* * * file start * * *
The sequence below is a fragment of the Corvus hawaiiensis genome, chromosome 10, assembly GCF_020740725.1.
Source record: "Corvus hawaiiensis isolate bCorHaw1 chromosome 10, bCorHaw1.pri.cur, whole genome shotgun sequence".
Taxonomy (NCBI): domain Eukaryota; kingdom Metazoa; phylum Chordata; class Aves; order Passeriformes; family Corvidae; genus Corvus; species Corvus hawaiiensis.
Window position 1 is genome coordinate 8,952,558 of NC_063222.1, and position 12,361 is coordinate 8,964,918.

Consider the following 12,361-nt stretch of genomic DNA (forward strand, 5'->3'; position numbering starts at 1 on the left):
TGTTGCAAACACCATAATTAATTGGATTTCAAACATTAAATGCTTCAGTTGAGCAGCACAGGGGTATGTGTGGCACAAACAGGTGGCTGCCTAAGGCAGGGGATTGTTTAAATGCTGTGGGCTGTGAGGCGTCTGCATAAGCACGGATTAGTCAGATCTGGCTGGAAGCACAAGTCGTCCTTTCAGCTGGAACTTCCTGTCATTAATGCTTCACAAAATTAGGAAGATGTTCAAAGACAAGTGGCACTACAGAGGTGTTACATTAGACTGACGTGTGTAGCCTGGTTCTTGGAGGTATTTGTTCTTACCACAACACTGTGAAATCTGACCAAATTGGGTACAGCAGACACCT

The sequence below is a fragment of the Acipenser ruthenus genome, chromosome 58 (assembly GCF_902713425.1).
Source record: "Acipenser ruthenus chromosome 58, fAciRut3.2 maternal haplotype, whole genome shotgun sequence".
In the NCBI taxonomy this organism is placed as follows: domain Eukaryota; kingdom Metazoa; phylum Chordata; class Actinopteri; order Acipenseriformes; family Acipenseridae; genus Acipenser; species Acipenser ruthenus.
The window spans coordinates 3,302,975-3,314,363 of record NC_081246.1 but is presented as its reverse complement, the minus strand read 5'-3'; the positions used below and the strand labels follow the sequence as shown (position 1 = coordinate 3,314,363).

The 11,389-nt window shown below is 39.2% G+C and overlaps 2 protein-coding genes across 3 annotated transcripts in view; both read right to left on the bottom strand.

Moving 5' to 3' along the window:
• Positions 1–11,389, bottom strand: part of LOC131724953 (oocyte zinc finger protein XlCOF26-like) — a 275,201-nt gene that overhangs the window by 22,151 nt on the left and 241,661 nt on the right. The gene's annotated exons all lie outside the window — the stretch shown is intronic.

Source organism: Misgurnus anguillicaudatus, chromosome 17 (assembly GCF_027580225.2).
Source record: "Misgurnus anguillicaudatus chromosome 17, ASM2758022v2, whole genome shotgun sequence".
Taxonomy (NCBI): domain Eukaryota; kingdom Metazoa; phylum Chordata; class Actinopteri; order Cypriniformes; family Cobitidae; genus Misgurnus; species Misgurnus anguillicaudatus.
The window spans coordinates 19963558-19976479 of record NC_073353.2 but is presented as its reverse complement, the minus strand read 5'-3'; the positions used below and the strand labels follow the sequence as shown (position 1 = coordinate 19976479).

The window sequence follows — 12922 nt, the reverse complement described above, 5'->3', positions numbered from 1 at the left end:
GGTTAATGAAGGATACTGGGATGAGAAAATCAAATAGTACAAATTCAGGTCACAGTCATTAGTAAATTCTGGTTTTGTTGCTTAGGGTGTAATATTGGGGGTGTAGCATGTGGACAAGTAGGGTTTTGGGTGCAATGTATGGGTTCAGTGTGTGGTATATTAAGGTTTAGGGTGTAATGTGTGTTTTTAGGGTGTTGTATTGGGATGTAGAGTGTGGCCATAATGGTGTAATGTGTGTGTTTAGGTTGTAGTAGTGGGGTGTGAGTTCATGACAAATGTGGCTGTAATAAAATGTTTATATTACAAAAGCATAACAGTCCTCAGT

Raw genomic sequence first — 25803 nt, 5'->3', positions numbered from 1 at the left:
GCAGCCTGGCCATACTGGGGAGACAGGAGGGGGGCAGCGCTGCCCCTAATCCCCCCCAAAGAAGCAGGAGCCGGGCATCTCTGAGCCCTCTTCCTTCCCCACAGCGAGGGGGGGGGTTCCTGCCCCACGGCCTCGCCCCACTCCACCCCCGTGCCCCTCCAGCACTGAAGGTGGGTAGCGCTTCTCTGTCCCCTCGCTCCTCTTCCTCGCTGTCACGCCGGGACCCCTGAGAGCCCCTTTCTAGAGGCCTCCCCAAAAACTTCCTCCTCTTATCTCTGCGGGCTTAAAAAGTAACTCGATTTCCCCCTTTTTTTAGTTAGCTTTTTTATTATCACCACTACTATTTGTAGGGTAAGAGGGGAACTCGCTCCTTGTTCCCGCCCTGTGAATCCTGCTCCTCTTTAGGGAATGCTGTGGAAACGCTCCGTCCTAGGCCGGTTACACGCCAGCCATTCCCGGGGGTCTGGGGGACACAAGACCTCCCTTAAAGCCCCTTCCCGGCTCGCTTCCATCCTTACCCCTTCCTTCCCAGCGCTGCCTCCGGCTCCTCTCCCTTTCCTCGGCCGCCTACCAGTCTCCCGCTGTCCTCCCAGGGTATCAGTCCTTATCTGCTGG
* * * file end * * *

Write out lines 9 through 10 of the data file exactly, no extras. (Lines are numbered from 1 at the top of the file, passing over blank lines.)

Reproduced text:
In the NCBI taxonomy this organism is placed as follows: domain Eukaryota; kingdom Metazoa; phylum Chordata; class Actinopteri; order Acipenseriformes; family Acipenseridae; genus Acipenser; species Acipenser ruthenus.
The window spans coordinates 3,302,975-3,314,363 of record NC_081246.1 but is presented as its reverse complement, the minus strand read 5'-3'; the positions used below and the strand labels follow the sequence as shown (position 1 = coordinate 3,314,363).